St. Margaret's Parish.63

St. Margaret's Parish.
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A Mapp of the Parish of St. Margarets Westminster.
  A Mapp of the Parish of St. Margarets Westminster. ]

King's-street is better inhabited than built, the Houses being generally built after the old Way, with Timber and Plaister, and the Street somewhat narrow, which causeth Stoppage sometimes, by Reason of Multitude of Coaches passing backwards and forwards; for it is a very great Thorough-fare, being the common Passage to Westminster Hall, and the Parliament House: And for the Accommodation of such as come to Town in the Terms, here are in this Street some good Inns for their Reception, and not a few Taverns for Entertainment, as is not unusual in Places of great Confluence.


R. B.

On both Sides of this Street are several Allies, Courts, &c. I shall begin with those on the East Side, next unto the Gate house.

The said Gate-house is a Prison for the Liberty of Westminster; the Prison being some Years since removed from the old Gatehouse by Tuthil-street, this being more convenient. The Market, called King's street or Westminster Market; a good large open Place, with a Market-house in the midst, with Stalls and Shops round about, made Use of by Butchers, Poulterers, and others, for Sale of Provisions, the Market being well served and resorted unto. Whitehouse Yard hath a Passage into Channel-Row; but since the last Fire that happened there, most of the Houses still lye in their Rubbish, Ladyes Alley, very small and inconsiderable. Stephen's Alley, a pretty handsome Street, it being the Passage for Coaches, &c. into Chanel-Row. The Rhenishwine Yard, an ordinary Place, so called from the Rhenishwine-House at the upper End, seated in Chanel-Row. Brewer's Yard, a Passage for Carts to the Wood-wharfe by the Thames, towards the upper End, where it hath a Passage into Chanel-Row, indifferent good. Pensioner's Alley, a very narrow Passage out of King-street, but the upper End, where it falls uinto Brewer's Yard, is indifferent broad: Out of this Place there is a Door into the Privy Garden of White-hall, generally kept open during the Sessions of Parliament, and in Term-times, by Favour; which much facilitates the Passage to Westminster-hall from Whitehall.


The Market.

Whitehorse Yard.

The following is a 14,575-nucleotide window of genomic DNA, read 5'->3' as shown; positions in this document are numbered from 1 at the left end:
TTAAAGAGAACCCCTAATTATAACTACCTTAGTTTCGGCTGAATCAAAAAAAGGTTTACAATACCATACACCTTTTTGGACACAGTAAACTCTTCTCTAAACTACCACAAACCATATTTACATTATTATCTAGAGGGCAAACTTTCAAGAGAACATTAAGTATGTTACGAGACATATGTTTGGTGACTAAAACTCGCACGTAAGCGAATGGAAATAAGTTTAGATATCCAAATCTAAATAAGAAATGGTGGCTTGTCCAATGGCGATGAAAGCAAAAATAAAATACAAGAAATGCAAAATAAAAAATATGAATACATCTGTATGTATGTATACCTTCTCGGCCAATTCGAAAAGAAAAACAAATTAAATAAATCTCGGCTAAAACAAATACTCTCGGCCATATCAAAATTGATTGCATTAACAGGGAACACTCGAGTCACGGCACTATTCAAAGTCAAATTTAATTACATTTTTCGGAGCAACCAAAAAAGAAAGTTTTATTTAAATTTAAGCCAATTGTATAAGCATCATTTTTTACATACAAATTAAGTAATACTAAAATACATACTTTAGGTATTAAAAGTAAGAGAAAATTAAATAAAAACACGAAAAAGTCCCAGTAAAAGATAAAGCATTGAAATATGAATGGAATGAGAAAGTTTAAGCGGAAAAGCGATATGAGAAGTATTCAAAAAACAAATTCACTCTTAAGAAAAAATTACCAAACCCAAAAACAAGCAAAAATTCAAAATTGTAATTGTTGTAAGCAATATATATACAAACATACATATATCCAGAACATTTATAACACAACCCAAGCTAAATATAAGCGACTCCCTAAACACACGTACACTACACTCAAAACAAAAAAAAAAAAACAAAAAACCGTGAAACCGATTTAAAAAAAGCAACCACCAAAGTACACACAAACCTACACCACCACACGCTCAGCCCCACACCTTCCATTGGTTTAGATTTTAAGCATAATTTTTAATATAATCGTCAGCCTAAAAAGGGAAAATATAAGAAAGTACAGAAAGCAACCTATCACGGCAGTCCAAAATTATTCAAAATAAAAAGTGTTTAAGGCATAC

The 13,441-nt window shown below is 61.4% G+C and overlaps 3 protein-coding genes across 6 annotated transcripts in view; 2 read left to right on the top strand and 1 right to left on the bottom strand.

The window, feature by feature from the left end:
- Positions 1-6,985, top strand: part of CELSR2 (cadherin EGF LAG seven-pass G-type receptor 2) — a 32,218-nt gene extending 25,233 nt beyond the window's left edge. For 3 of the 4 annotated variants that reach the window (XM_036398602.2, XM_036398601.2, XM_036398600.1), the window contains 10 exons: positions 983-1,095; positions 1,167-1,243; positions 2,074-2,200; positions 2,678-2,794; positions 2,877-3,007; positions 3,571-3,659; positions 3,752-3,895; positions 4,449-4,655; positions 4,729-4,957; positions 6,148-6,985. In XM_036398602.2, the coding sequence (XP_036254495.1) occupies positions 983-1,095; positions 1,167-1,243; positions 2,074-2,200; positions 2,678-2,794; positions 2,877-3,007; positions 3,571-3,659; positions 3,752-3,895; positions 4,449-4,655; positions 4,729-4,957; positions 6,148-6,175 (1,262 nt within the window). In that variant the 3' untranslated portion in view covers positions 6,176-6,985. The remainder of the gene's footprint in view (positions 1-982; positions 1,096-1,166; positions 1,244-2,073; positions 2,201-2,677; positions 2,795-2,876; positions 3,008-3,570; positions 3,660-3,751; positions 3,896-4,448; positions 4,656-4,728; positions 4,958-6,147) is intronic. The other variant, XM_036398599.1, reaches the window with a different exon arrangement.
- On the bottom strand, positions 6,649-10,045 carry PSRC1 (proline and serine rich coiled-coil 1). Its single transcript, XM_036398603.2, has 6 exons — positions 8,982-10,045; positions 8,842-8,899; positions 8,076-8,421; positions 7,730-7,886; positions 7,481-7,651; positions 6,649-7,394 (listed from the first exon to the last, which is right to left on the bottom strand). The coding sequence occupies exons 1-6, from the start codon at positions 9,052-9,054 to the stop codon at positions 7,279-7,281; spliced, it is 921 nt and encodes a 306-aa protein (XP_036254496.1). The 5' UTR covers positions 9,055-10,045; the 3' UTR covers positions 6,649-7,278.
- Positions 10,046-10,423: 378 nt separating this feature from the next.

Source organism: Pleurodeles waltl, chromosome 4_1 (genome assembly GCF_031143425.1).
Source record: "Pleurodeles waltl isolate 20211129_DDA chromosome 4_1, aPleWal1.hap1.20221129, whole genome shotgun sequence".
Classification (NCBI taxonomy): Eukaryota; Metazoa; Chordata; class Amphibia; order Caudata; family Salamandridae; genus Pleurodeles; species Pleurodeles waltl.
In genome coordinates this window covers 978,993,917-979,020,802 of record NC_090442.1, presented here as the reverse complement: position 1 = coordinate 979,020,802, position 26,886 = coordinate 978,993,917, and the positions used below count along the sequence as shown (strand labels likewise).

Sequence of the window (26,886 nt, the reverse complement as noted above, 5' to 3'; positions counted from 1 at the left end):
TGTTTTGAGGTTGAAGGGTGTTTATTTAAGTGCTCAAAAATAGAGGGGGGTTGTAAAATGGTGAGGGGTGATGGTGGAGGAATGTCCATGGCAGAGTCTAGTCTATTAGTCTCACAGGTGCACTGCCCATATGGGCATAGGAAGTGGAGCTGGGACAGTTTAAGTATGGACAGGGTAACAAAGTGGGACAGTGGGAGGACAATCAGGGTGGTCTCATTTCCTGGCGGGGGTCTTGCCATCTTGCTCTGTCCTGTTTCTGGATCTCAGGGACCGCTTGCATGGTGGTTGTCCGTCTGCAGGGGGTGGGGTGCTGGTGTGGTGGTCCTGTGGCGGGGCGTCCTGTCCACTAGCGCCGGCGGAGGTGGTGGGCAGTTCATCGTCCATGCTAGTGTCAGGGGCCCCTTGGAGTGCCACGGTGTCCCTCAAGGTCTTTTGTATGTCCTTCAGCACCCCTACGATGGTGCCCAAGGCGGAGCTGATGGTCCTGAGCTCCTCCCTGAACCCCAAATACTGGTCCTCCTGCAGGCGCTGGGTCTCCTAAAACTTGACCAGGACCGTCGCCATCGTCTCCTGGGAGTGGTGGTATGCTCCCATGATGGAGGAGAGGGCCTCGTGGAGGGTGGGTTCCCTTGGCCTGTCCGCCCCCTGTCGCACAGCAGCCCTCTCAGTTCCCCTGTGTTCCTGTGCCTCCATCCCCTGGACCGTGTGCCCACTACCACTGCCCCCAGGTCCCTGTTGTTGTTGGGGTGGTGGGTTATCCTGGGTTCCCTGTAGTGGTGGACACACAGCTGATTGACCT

Ladyes Alley.

Stephen's Alley.

Rhenish-wine Yard.

Brewer's Yard.

Pensioners Alley.

Channel, or Chanon-Row, running from the South to North, formerly called St. Stephen's Alley, as belonging to the Dean and Canons of St. Stephen's Chapel, who were there lodged; but afterwards became inhabited by divers of the Nobility and Gentry, having then good Houses, with Gardens towards the Thames. Amongst which was one belonging to the Earls of Derby, which was made use of, in the Reign of K. Charles the Second, for the Admiralty Office, now the greatest Part being converted into Dwelling-houses, which are well inhabited, and bears the Name of Derby Court, which goeth as far as the Thames, having a good Freestone Pavement, always cleanly kept, and lying something higher than Channel-Row. The Part not pulled down, is a large Dwelling-house with a Garden behind it to the Thames, called Derby-house. Overagainst this House was another fair House belonging to Henry Clinton, Earl of Lincoln; also another large House belonging to the Mountagues, lately built into a very fine Court, which hath a handsome Free-stone Pavement, and good Houses well inhabited, and bears the Name of Manchester Court, very pleasant towards the Thames. Dorset Court, built on the Place where Dorset House stood: It is a very handsome open Place, containing but six Houses, which are large and well built, fit for Gentry to dwell in; of which those towards the Thames have Gardens towards the Water Side very pleasant: In one of these Houses dwells Mr. Emmet, the Son of Mr. Maurice Emmet the Builder of them, where he dyed. The Woolstaple, a very ordinary Place or Lane, but lying on the Back-side of the new Palace Yard, unto which it hath a Passage out of Channel Row, and another into the Market, as also into King's-street by the Gate house: This Place was of greater Note when the Woolstaple was here kept than now it is, only now retaining its old Name. At the upper End of this Place, near the Thmaes, are the King's Alms Houses for eight Men, each having two Rooms, which they let out to Profit, besides 5l. per Ann. Bennets Court a very handsome Place, with good built Houses, well inhabited, with pretty Gardens before them, and hath a handsome Free-stone Pavment to the Thames Side; but the Entrance into this Court is narrow and not ornamental, as those of Derby or Manchester Courts. The other Side of ths Channel Row is but ordinary, the chief House being the Rhenish-wine House, of good Resort.